incerement, but I don't know what's the difference. They both are
i = i+1.

i++
++i


If you are throwing away the result, there is no semantic difference at
all, because the only difference between ++i and i++ is whether i or i
+ 1 is returned.

If you don't throw away the result, then they are different operators;
you can't substitute one without the other without making compensating
changes in the surrounding program! You then end up with two different
programs that you have to compare as such. If there is a performance
difference between those programs, it's a result of not just changing
the i++ to ++i, or vice versa, but also a consequence of those other
compensating changes, and how your particular compiler and machine
deals with everything as a whole.

Note that in C++ (this is cross-posted to comp.lang.c++), both forms of
the operator can be user-defined. If you are dealing with a choice
between two forms of the user-defined operator, and performance is
critical, you obviously have to take that into consideration!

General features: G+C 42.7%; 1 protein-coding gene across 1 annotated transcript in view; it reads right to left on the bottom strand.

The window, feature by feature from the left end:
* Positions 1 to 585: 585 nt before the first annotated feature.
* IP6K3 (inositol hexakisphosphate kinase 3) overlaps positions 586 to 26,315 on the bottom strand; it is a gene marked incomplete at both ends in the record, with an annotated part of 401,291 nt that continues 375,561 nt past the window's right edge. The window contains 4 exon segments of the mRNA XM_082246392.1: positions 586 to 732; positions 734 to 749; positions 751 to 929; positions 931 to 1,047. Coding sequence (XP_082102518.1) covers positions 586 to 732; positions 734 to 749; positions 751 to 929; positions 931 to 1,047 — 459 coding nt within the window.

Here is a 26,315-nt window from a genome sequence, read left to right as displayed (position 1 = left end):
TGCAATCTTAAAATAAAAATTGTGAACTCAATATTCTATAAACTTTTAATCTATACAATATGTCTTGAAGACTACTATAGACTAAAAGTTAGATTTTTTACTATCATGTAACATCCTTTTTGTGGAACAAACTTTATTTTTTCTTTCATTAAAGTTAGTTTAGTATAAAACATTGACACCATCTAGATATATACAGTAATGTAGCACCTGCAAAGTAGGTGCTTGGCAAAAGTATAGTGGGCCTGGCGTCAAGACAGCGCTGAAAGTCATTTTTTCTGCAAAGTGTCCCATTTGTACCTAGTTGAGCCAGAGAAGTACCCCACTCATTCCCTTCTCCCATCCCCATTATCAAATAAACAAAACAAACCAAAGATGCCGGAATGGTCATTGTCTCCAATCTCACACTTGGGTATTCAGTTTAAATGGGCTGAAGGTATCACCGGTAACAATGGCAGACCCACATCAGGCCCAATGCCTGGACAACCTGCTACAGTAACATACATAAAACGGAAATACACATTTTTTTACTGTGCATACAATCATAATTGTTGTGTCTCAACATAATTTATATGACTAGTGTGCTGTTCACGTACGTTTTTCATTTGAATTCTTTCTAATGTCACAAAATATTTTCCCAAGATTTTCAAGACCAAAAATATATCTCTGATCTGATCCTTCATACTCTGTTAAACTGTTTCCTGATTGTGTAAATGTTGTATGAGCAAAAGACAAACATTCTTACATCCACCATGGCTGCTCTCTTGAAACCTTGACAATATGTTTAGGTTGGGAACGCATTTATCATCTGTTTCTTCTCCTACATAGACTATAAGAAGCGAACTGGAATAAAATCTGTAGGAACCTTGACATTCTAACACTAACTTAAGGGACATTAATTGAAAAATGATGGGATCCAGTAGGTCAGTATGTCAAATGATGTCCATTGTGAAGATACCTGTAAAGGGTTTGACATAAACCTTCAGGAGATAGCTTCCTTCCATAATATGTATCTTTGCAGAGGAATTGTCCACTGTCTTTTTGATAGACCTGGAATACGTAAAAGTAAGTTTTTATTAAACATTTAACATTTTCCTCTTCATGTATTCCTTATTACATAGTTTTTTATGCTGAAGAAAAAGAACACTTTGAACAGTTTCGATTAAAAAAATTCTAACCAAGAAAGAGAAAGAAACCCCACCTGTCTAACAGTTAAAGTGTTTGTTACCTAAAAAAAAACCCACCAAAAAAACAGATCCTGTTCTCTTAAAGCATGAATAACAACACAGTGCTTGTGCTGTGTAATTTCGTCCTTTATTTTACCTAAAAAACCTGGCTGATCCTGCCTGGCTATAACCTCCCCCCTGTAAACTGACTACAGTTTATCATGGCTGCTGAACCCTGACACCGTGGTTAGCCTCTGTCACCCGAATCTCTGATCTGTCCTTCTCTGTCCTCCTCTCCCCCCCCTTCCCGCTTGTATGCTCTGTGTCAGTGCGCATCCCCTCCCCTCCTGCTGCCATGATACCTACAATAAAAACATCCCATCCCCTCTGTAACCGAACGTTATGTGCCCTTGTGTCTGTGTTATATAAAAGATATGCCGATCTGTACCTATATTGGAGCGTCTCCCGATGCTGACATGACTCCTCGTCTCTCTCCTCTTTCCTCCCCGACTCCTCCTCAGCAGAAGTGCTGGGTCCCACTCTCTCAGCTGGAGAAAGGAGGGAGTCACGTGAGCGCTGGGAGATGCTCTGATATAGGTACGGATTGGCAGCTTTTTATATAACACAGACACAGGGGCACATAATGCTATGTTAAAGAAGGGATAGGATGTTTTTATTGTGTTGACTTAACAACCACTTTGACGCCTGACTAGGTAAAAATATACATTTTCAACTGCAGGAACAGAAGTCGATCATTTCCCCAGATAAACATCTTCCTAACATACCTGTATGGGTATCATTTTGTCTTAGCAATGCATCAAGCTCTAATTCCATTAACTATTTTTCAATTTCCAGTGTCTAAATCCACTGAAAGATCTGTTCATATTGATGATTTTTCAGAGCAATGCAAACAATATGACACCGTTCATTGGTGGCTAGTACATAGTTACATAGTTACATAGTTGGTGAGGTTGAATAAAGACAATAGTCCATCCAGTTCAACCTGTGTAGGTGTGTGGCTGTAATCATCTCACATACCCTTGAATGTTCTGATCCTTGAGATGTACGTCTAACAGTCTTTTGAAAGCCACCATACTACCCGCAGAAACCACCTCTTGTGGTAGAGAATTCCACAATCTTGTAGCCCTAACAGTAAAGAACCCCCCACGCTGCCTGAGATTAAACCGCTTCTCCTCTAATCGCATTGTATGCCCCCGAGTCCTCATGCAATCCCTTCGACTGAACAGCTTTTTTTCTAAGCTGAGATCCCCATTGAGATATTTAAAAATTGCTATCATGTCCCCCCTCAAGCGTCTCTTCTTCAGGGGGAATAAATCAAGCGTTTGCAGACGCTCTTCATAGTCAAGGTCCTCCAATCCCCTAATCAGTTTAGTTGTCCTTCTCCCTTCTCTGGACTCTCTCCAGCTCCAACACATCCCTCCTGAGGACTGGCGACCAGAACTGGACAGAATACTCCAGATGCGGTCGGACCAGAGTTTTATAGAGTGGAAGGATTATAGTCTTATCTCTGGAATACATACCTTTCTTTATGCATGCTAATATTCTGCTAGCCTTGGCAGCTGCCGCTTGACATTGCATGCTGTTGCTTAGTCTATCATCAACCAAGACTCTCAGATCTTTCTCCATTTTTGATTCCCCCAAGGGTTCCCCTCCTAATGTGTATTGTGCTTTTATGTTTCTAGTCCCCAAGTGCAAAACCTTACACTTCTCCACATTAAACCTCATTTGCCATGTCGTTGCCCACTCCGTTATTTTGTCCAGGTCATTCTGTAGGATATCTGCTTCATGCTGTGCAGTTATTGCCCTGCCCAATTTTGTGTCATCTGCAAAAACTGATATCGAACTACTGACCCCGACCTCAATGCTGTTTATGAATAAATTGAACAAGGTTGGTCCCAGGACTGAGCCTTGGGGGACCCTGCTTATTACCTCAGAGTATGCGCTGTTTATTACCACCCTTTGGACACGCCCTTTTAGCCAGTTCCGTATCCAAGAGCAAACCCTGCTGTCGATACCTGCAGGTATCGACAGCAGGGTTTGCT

Oct 22 '05 #6

P: n/a
>I heard people saying prefix increment is faster than postfix
incerement, but I don't know what's the difference. They both are


Any claim that X is faster than Y that doesn't specify a specific
compiler and platform is FALSE. Even if Y is "do X 1000000 times".

Gordon L. Burditt
Oct 22 '05 #7

P: n/a
On Sat, 22 Oct 2005 17:50:01 -0000, go***********@burditt.org (Gordon Burditt)
wrote:
I heard people saying prefix increment is faster than postfix
incerement, but I don't know what's the difference. They both are


Any claim that X is faster than Y that doesn't specify a specific
compiler and platform is FALSE. Even if Y is "do X 1000000 times".


I think the original poster heard one of those "rules of thumb" that aren't
absolutely true or mathematically proven, but is considered a good
approximation of the truth most of the time. I also assume that the OP wanted
to know what the motivation was behind the saying.

-dr
Oct 23 '05 #8

P: n/a
jr********@hotmail.com wrote:
I heard people saying prefix increment is faster than postfix
incerement, but I don't know what's the difference. They both are
i = i+1.

i++
++i

Please advise. thanks!!


Consider this program:

void PrintElement(const std::vector<int>::iterator& i)
{
std::cout << *i << " ";
}

int main()
{
std::vector<int> v;

v.push_back(1); v.push_back(2); v.push_back(3);

std::vector<int>::iterator i = v.begin();

while (i != v.end())
PrintElement( i++ );